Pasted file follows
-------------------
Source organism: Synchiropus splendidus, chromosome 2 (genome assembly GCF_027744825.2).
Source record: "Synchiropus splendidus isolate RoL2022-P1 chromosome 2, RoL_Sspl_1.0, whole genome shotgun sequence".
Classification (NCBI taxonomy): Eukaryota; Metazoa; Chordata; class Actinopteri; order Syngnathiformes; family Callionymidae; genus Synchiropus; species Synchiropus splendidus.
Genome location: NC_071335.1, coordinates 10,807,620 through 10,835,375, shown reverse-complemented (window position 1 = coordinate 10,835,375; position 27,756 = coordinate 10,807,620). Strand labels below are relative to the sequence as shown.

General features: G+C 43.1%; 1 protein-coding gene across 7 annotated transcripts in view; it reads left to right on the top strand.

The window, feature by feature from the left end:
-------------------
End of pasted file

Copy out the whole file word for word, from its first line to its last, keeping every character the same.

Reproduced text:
Source organism: Synchiropus splendidus, chromosome 2 (genome assembly GCF_027744825.2).
Source record: "Synchiropus splendidus isolate RoL2022-P1 chromosome 2, RoL_Sspl_1.0, whole genome shotgun sequence".
Classification (NCBI taxonomy): Eukaryota; Metazoa; Chordata; class Actinopteri; order Syngnathiformes; family Callionymidae; genus Synchiropus; species Synchiropus splendidus.
Genome location: NC_071335.1, coordinates 10,807,620 through 10,835,375, shown reverse-complemented (window position 1 = coordinate 10,835,375; position 27,756 = coordinate 10,807,620). Strand labels below are relative to the sequence as shown.

General features: G+C 43.1%; 1 protein-coding gene across 7 annotated transcripts in view; it reads left to right on the top strand.

The window, feature by feature from the left end: